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mon·soon  (mn-sn)
1. A wind system that influences large climatic regions and reverses direction seasonally.
a. A wind from the southwest or south that brings heavy rainfall to southern Asia in the summer.
b. The rain that accompanies this wind.

[Obsolete Dutch monssoen, from Portuguese monção, from Arabic mawsim, season, from wasama, to mark; see wsm in Semitic roots.]

mon·soonal adj.

monsoon [mɒnˈsuːn]
1. (Earth Sciences / Physical Geography) a seasonal wind of S Asia that blows from the southwest in summer, bringing heavy rains, and from the northeast in winter
2. (Earth Sciences / Physical Geography) the rainy season when the SW monsoon blows, from about April to October
3. (Earth Sciences / Physical Geography) any wind that changes direction with the seasons
[from obsolete Dutch monssoen, from Portuguese monção, from Arabic mawsim season]
monsoonal  adj

monsoon  (mn-sn)
1. A system of winds that influences the climate of a large area and that reverses direction with the seasons. Monsoons are caused primarily by the much greater annual variation in temperature over large areas of land than over large areas of adjacent ocean water. This variation causes an excess of atmospheric pressure over the continents in the winter, and a deficit in the summer. The disparity causes strong winds to blow between the ocean and the land, bringing heavy seasonal rainfall.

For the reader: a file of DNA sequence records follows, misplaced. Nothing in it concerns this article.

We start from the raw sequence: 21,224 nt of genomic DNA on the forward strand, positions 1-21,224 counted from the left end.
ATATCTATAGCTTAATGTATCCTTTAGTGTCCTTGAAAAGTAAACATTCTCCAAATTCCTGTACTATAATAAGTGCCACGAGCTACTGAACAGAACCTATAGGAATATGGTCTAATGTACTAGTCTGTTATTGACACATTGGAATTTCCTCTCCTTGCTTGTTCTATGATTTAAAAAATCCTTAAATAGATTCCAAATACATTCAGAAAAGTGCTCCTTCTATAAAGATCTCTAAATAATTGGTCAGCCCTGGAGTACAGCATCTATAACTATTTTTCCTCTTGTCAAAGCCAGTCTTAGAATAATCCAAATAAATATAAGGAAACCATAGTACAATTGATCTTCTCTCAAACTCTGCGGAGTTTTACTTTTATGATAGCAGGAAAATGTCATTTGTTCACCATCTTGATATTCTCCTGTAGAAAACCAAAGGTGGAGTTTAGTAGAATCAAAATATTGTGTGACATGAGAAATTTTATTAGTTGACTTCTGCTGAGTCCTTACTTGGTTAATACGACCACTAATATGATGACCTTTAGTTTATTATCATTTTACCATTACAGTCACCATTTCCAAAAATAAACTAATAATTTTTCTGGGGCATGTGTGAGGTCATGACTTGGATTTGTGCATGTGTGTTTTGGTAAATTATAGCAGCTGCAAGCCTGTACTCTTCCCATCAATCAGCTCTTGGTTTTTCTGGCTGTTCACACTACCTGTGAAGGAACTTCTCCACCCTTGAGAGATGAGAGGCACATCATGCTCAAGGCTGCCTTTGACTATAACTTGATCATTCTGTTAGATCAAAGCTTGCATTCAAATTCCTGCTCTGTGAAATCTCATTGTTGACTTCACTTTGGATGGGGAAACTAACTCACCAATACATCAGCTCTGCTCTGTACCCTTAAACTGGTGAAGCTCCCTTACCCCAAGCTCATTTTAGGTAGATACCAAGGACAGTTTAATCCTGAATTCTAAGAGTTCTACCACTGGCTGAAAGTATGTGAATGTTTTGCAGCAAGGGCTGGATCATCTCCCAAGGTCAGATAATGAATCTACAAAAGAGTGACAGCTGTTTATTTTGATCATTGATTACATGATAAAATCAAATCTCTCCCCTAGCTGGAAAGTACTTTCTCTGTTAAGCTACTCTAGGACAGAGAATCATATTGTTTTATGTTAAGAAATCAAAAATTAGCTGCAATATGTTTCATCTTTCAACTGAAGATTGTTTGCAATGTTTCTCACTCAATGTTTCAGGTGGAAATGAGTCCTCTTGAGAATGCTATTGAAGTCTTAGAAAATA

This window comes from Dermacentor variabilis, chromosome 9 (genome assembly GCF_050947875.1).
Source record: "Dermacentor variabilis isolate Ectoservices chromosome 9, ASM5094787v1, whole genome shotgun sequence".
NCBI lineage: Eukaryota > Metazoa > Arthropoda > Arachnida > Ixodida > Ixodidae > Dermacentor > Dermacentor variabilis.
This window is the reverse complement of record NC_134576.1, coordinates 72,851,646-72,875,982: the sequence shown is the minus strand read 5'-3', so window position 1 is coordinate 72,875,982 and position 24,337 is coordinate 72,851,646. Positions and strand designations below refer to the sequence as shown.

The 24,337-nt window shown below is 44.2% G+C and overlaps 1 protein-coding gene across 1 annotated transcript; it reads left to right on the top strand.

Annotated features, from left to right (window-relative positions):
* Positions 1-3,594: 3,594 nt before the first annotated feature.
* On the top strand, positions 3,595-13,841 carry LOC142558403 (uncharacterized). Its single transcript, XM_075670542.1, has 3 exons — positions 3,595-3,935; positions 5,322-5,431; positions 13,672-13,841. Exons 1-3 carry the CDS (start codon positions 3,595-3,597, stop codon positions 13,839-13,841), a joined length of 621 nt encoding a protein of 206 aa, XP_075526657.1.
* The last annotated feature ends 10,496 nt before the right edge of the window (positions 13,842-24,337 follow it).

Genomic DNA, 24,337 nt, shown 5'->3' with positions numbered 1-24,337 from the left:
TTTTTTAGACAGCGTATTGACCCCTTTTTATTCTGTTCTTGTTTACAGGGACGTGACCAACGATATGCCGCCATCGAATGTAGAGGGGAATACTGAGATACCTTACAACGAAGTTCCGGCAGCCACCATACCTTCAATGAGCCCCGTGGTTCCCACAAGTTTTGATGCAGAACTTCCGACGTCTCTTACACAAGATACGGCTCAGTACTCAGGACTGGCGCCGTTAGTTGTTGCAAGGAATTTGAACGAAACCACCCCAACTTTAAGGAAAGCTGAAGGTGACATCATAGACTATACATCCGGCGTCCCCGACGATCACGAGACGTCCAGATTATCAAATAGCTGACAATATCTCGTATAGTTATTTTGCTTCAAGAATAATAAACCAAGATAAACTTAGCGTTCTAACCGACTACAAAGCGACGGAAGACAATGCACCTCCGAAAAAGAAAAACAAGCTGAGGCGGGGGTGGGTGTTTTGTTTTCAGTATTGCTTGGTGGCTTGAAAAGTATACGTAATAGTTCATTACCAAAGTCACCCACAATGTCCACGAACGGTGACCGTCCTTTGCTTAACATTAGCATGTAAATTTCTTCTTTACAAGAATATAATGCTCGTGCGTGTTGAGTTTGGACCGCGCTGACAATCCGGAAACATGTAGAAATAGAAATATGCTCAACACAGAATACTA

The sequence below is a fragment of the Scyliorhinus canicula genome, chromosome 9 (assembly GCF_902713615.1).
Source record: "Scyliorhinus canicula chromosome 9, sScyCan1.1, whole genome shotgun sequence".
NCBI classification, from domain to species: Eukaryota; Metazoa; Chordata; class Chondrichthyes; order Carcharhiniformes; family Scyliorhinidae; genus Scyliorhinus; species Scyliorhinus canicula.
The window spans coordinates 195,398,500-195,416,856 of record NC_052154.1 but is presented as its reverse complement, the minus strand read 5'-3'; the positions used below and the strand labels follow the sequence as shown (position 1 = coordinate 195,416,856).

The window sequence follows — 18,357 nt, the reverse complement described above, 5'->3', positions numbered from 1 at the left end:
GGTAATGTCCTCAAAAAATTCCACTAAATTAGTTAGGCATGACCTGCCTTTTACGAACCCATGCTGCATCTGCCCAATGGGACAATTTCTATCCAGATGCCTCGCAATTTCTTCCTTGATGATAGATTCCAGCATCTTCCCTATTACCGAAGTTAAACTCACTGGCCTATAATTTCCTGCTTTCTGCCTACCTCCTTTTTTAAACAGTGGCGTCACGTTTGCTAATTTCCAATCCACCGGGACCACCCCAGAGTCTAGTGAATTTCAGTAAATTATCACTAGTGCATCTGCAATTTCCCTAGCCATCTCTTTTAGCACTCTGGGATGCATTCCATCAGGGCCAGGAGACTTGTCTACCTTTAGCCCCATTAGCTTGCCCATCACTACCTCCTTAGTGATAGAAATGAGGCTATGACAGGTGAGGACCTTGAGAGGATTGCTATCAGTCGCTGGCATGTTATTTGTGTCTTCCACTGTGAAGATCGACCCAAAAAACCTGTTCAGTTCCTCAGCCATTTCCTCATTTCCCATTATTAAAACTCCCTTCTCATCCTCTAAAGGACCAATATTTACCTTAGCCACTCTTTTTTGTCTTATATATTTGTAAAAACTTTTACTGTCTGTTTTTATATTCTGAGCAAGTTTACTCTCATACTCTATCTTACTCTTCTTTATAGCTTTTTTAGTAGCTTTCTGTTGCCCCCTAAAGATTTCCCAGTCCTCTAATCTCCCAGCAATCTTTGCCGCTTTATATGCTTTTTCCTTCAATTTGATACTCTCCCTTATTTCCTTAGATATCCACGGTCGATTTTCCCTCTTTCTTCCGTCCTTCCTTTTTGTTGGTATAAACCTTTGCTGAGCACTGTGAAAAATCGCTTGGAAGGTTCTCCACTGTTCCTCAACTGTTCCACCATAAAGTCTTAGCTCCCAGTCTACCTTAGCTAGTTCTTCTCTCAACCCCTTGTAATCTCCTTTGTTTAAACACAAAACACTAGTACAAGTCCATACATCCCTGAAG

2. In southern Asia, a wind that is part of such a system and that blows from the southwest in the summer and usually brings heavy rains.

monsoon  /mnsun/  n. 1 a heavy rain storm, esp. of southeast Asia: A monsoon struck the coastline. 2 a seasonal wind in southeastern Asia that changes direction: The monsoons from April to October bring rain to the area. monsoon

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